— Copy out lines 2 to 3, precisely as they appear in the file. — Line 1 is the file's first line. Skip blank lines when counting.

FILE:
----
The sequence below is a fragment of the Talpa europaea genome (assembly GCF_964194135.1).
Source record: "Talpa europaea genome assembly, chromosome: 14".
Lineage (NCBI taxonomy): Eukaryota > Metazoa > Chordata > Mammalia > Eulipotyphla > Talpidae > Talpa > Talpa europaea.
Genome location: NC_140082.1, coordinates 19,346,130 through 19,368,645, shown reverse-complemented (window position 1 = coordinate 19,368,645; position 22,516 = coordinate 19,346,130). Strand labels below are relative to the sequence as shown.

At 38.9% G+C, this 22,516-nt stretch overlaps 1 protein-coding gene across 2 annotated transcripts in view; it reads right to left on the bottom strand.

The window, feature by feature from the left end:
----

Source record: "Talpa europaea genome assembly, chromosome: 14".
Lineage (NCBI taxonomy): Eukaryota > Metazoa > Chordata > Mammalia > Eulipotyphla > Talpidae > Talpa > Talpa europaea.